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Bob Saget on why working for the Man ain’t so bad

Bob Saget

ANTHONY JENKINS/The Globe and Mail

Bob Saget is equally famous as a foul-mouthed comic and the world's best father on the hit family television series Full House. It's a wide gap, but the author of the new memoir Dirty Daddy says the explanation is simple – he's an actor. Here, Saget – who will appear at Bluesfest in Ottawa on July 12 – shares some of the secrets to his success, including why working for the Man ain't so bad.

It's okay to be funny at a funeral

When I was nine years old everything in my family started to fall apart. My dad lost one of his brothers to a heart attack [he would lose another two brothers in the next couple of years]. He would make jokes because even with all of this sadness, he wanted to keep us happy. It wasn't irreverent humour or anything, just simple stuff. I remember we were driving to my uncle's funeral and my dad was making up songs about whatever he saw on the street. Later we were sitting shiva and my dad would take a tiny piece of whatever food it was we were eating, like he would put one pea on your plate and say, "This is all you get." My dad was a child of the Depression, so I think he realized that things could always be worse. He would pretend that we were eating rations. It worked. We would laugh.

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Comedy is a marathon

Rodney Dangerfield was a huge part of my life and my career. I actually officiated at his funeral. I remember a piece of advice he gave to me and it's the same advice I give to any young comic – just go like a tank. Those are Rodney's words. Everybody's going to try to stop you, nobody wants you to make it – they want to make it. That's how this business works, so just think about your own stuff and work as hard and you can and then just keep doing that. The amount of years that it takes is longer than people understand or expect. People know these famous comedians and yes, there is a lot of natural talent, but none of them would have made it if they hadn't had the work ethic. Louis CK took 20 years to get started and look at where he is now.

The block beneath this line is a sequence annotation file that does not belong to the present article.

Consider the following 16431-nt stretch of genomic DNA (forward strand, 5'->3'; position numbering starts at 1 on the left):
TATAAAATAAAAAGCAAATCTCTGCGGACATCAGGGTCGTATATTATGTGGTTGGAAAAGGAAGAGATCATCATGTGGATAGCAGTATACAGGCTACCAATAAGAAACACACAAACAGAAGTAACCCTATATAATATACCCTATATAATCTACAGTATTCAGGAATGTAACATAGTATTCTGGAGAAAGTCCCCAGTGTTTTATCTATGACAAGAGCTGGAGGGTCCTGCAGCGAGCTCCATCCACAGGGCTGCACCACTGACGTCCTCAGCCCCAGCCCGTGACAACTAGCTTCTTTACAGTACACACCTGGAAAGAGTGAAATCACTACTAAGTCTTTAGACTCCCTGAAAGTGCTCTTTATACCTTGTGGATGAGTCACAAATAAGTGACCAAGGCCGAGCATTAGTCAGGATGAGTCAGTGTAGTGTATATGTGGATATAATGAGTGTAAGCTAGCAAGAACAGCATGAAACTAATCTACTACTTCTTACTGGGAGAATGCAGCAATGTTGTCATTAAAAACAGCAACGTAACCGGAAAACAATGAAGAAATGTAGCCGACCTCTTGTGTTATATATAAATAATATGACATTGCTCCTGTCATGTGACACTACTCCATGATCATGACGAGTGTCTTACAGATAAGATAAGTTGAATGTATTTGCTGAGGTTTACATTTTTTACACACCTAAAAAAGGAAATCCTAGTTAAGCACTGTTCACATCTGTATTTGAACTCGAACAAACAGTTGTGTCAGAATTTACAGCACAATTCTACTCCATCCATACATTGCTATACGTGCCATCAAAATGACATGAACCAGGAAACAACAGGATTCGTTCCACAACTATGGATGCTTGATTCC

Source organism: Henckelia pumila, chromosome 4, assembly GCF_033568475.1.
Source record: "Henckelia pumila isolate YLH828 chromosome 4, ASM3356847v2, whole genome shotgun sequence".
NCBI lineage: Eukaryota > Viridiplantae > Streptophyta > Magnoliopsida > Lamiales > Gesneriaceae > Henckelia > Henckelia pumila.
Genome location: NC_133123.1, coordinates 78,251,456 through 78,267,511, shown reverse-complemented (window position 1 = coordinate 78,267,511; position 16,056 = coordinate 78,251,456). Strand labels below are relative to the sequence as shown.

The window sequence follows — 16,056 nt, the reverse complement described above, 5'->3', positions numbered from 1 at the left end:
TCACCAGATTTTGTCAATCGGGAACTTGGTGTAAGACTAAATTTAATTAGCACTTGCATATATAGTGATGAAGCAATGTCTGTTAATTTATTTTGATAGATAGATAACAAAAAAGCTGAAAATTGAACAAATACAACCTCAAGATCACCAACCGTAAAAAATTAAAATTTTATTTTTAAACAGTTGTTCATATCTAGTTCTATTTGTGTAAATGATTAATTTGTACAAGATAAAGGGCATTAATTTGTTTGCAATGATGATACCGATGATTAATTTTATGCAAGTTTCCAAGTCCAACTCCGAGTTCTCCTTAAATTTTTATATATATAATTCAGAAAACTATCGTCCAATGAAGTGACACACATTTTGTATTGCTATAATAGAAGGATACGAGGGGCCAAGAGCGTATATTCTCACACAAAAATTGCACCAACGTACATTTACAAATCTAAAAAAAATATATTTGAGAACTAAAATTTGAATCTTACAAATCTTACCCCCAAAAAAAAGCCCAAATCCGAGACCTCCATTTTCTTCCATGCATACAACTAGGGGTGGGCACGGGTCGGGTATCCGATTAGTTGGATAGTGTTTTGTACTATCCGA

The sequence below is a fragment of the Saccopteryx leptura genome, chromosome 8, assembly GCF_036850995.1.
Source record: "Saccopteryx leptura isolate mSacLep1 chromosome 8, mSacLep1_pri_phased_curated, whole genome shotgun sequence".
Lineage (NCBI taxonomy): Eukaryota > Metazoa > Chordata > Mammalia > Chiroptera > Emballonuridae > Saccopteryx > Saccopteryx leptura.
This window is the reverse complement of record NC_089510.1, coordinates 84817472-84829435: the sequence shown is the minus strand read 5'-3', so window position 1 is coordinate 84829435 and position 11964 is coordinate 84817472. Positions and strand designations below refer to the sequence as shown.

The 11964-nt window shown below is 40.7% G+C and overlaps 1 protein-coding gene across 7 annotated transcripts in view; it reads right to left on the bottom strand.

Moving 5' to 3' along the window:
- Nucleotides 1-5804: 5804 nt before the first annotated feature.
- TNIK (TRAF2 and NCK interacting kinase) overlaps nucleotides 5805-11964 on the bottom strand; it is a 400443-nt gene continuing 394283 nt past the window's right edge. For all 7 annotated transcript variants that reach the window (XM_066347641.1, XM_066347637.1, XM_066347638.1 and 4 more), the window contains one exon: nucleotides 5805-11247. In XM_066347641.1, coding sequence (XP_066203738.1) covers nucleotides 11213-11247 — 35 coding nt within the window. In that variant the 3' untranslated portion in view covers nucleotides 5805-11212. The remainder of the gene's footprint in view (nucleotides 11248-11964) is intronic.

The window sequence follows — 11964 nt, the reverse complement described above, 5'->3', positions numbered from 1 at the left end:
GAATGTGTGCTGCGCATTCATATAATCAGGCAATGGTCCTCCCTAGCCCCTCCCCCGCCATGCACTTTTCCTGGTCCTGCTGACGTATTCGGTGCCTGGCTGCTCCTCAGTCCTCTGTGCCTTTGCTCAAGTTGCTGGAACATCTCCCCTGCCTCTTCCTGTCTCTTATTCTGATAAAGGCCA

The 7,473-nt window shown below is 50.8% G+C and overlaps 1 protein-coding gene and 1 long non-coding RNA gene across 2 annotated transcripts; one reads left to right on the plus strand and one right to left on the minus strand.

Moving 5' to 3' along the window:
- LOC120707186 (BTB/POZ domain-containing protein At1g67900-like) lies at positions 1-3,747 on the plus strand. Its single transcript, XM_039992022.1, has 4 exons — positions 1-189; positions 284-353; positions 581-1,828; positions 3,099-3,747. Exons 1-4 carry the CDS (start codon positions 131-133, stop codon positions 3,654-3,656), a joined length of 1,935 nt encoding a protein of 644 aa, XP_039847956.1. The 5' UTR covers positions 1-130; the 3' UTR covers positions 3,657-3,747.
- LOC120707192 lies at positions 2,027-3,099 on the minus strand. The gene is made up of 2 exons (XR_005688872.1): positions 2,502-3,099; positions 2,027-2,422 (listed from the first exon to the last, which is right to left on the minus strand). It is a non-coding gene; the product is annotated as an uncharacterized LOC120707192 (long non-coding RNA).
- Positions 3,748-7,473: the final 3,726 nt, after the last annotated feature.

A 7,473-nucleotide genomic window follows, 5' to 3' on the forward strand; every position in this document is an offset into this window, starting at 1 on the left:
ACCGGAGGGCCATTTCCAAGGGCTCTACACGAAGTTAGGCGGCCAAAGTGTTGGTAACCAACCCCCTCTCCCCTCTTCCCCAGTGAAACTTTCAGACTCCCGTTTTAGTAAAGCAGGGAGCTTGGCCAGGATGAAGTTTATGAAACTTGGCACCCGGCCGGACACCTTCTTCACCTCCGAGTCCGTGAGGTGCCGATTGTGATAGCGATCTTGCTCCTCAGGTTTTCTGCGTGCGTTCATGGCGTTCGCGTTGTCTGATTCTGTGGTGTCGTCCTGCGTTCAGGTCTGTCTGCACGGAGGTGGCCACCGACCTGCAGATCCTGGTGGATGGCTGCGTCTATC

Don't knock the Man – you may need him

In the eighties I was trying to make it as a comic. I did a certain type of material. People are curious about why I took the role on Full House and the answer is simple – I had no job. I had a new baby and I wasn't getting calls to be in edgy movie projects. I'm an actor and I was thrilled to play a character who was earnest and who loved his kids. I added some of my own touches to Danny Tanner's personality – I made him a neat freak and a hugger. It was a great job, what was I going to say? 'I'm an edgy comic, I'm going to be like Lenny Bruce?' No way! Work for the man – you bet I will. It's strange to me that people are confused that I can have these different aspects to my career and my personality. I guess it's a giant compliment because Full House was such a staple of people's youth that they can't believe that I'm not that guy.

Bang the drum you've got

My comedy is really about relationships – dating, getting hurt by women, your mother, your father, your kid. I'm like an R-rated Cosby. I have never really done politics or current events. It's just not what I do. People could ask Jerry Seinfeld – why don't you do politics? The answer is, you bang the drum that you've got. You wouldn't expect Jon Stewart or Stephen Colbert to do jokes about dating. I really had no schematic for anything, this is just what I fell into and it worked for me. Why question it?

How to handle hot material, Saget style

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I know comics who do those jokes that cross the line – too soon, too offensive, whatever. I think that's an important part of comedy, it's just not for me. Maybe I might get a little bit topical, but I'll do it in my own sort of goofy way. Like I'm going to Australia next week, actually to Perth, which is about 2,000 miles from where they think Malaysian plane wreckage might be. [My joke is], what if I find it? What if I get into a boat and I paddle out there and I find it? Can you imagine! That would be one hell of a tweet. I think that's a pretty innocent treatment. It's still not totally innocent I guess because it's a tragedy and you're using it to get laughs, but that's sort of where I fall.

This interview has been edited and condensed by Courtney Shea.

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